America’s cliffhanger

The US fiscal cliff agreement, which passed through Congress on the first day of the year, showed most US politicians in a bad light.  Only at the very last minute before significant tax increases and spending cuts would have taken effect, did all participants agree to (i) a deferral of these measures for two months, (ii) a 4.6% tax increase on all incomes over $450,000, and (iii) a 2% payroll tax increase on all incomes up to $107,000.  Obama got the tax increase for the top 1% of earners that he had campaigned for, which will raise about $60bn a year, and the Republicans demanded no further extension of the payroll tax cut, which will raise about $125bn a year.  Together these measures will reduce US consumer incomes by a little over 1% of GDP in 2013.

This was just about the minimum possible level of agreement, and the fact that it took until 1st January to get to that point does not bode well for the chances of securing a more substantial and longer term agreement on government finances ahead of the next fiscal cliff deadline which is now 1st March.  However, several important conclusions can be drawn from recent events:

  1. All US politicians do now understand that the fiscal cliff deadline would have sent the US economy into recession if no agreement had been forthcoming, and that a failure to extend the US debt ceiling would lead to a technical default on US Treasuries with very negative consequences for markets.  Neither side wish to be seen as responsible for either of these events therefore future agreements will likely be made in time.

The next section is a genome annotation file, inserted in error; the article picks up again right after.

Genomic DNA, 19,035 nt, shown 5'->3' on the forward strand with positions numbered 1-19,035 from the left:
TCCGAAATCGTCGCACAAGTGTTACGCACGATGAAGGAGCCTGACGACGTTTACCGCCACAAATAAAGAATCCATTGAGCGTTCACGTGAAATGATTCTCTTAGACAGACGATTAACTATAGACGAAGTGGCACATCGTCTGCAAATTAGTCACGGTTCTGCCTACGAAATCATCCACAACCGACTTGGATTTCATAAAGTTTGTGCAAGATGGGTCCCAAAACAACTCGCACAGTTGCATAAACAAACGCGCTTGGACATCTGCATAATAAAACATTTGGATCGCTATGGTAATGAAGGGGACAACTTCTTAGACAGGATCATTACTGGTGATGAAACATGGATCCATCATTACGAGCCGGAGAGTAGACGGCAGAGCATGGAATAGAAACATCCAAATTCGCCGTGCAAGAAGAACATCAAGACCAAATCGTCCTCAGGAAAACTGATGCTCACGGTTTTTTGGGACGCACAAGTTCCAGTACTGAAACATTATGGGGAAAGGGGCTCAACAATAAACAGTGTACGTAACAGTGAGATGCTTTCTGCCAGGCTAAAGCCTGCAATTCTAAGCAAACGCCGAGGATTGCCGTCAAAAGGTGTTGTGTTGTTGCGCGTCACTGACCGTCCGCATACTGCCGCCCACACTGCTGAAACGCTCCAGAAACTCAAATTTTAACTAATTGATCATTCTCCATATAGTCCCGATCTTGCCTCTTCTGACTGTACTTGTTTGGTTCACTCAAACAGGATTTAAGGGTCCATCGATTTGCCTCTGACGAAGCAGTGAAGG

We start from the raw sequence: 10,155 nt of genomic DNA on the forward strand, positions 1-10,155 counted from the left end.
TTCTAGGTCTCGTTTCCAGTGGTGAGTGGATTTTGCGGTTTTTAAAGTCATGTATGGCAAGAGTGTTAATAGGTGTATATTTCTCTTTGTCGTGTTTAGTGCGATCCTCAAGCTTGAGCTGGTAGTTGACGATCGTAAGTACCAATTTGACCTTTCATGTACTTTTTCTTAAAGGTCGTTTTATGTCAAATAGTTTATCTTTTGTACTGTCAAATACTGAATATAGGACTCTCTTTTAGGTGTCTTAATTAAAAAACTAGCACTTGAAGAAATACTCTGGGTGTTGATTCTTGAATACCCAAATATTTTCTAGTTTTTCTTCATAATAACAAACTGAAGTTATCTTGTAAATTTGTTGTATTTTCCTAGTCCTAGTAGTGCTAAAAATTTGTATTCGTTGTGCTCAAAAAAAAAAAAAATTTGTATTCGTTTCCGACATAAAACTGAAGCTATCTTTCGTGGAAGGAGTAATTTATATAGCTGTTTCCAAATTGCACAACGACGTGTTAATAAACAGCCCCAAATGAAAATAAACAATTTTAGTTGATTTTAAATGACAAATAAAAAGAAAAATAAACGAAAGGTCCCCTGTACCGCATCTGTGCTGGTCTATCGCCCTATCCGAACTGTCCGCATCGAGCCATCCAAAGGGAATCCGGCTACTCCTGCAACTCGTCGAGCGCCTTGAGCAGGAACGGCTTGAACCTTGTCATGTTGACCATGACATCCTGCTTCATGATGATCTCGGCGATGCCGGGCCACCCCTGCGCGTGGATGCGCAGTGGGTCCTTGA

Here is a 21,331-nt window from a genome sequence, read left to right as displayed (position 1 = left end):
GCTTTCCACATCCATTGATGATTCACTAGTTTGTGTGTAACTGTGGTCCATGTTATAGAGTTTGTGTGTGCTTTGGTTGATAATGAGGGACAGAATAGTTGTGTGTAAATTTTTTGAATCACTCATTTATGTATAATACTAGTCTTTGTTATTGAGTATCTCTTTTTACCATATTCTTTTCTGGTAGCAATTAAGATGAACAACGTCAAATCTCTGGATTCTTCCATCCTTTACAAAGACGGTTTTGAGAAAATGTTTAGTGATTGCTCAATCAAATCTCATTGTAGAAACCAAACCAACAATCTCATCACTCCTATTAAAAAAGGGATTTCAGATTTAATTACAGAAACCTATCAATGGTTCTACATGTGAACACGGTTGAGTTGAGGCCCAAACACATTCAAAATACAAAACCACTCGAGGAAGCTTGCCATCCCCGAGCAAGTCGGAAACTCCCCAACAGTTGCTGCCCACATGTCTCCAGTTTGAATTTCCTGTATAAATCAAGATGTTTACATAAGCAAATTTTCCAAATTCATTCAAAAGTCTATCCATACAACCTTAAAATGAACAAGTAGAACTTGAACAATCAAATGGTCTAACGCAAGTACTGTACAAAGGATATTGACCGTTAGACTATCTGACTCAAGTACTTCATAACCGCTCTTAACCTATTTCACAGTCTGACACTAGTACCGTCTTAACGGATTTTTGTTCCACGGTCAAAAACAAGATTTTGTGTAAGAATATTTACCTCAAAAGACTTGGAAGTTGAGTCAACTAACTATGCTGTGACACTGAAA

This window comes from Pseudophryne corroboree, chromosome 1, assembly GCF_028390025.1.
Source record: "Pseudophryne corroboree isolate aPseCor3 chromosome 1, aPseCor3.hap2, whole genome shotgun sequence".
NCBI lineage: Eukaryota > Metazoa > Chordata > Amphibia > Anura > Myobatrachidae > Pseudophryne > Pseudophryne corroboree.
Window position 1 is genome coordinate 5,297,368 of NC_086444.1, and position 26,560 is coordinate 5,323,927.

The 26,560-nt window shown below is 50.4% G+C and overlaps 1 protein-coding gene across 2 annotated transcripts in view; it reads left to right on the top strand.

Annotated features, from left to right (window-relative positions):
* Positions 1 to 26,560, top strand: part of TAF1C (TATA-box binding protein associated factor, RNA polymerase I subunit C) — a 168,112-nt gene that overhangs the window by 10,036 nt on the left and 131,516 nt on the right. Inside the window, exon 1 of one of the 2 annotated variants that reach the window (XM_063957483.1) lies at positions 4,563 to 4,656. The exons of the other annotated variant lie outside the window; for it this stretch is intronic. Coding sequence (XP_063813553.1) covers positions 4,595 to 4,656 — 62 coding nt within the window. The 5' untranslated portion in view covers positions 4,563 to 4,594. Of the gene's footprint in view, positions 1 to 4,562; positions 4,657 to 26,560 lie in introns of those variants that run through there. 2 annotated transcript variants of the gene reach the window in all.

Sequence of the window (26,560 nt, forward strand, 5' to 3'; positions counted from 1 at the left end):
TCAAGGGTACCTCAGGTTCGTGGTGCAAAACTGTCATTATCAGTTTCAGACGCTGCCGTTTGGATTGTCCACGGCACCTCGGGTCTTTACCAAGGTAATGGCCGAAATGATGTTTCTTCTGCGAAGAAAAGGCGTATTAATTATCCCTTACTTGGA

2. Markets believe that agreements will always be made in time and so much less inclined to panic ahead of the fiscal deadlines.  Without markets exhibiting any such fear, the politicians have less reason to give ground in the negotiations until the very last minute.
  3. Obama has continued the style of his first term of not being prepared to engage directly with the Republican leaders in negotiations, preferring instead to call them to the White House in order to lecture them, and then leaving negotiations to others in his cabinet.  This is not helping to build goodwill and gather support, making substantive future agreements more difficult to achieve.
  4. Neither Republicans nor Democrats are actually very concerned about the levels of public debt ($16tr, more than 100% of GDP) and the budget deficit ($1tr a year) per se.  The Republicans are essentially opposed to any tax increases, which would tend to harm their supporters, and the Democrats are essentially opposed to any spending cuts, which would tend to harm their supporters.  There is some scope for tit-for-tat concessions here, but getting beyond the minimum acceptable levels to avoid market crises will be very difficult.
  5. This lack of strong commitment to deficit reduction makes it likely that there will be no meaningful austerity in the US until there are difficulties in selling the Treasury Bonds necessary to finance the deficits.  Given the weakness of the European economy following its efforts at austerity, this should support the US economy in the short term.
  6. The policy of the Federal Reserve is currently one of Quantitative Easing of $1 trillion per annum until further notice.  The Fed is providing the markets with enough new money to finance the budget deficit.  Ultimately, such a policy will lead to inflation and a collapse of confidence in the dollar.

The investment implications of the above are that US financial markets continue to be supported, in the short term, by a lack of austerity and continued printing of money, but that in the longer term, these same policies will lead to inflation and a credit crisis. With this outlook, investors should broadly remain invested in company shares, wary of bonds with fixed coupons and insured with gold.

The time is ripe for politicians to act